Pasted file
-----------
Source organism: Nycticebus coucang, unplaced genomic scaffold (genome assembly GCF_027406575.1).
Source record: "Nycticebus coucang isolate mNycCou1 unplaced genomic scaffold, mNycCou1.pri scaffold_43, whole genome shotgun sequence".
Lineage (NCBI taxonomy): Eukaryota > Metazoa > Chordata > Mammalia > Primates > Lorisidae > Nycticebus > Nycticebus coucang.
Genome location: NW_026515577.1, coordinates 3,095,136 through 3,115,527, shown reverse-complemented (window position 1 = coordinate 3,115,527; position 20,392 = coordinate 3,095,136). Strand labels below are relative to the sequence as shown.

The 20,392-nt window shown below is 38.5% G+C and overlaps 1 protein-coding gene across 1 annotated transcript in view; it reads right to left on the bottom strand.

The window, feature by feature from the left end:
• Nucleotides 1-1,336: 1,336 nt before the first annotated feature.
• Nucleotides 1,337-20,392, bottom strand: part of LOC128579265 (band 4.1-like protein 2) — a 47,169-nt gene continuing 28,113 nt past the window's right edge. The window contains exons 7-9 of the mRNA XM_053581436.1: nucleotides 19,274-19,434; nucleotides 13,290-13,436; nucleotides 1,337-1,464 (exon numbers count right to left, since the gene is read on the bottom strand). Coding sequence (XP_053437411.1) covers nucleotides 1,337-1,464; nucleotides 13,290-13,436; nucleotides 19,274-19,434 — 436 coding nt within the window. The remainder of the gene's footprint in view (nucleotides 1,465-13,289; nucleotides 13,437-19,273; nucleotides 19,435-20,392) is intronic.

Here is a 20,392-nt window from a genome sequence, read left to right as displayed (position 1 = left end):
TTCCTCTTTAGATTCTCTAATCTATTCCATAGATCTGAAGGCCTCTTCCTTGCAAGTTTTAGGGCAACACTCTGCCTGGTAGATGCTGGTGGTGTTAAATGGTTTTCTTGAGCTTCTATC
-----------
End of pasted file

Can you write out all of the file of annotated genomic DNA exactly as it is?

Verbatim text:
Source organism: Nycticebus coucang, unplaced genomic scaffold (genome assembly GCF_027406575.1).
Source record: "Nycticebus coucang isolate mNycCou1 unplaced genomic scaffold, mNycCou1.pri scaffold_43, whole genome shotgun sequence".
Lineage (NCBI taxonomy): Eukaryota > Metazoa > Chordata > Mammalia > Primates > Lorisidae > Nycticebus > Nycticebus coucang.
Genome location: NW_026515577.1, coordinates 3,095,136 through 3,115,527, shown reverse-complemented (window position 1 = coordinate 3,115,527; position 20,392 = coordinate 3,095,136). Strand labels below are relative to the sequence as shown.

The 20,392-nt window shown below is 38.5% G+C and overlaps 1 protein-coding gene across 1 annotated transcript in view; it reads right to left on the bottom strand.

The window, feature by feature from the left end:
• Nucleotides 1-1,336: 1,336 nt before the first annotated feature.
• Nucleotides 1,337-20,392, bottom strand: part of LOC128579265 (band 4.1-like protein 2) — a 47,169-nt gene continuing 28,113 nt past the window's right edge. The window contains exons 7-9 of the mRNA XM_053581436.1: nucleotides 19,274-19,434; nucleotides 13,290-13,436; nucleotides 1,337-1,464 (exon numbers count right to left, since the gene is read on the bottom strand). Coding sequence (XP_053437411.1) covers nucleotides 1,337-1,464; nucleotides 13,290-13,436; nucleotides 19,274-19,434 — 436 coding nt within the window. The remainder of the gene's footprint in view (nucleotides 1,465-13,289; nucleotides 13,437-19,273; nucleotides 19,435-20,392) is intronic.

Here is a 20,392-nt window from a genome sequence, read left to right as displayed (position 1 = left end):
TTCCTCTTTAGATTCTCTAATCTATTCCATAGATCTGAAGGCCTCTTCCTTGCAAGTTTTAGGGCAACACTCTGCCTGGTAGATGCTGGTGGTGTTAAATGGTTTTCTTGAGCTTCTATC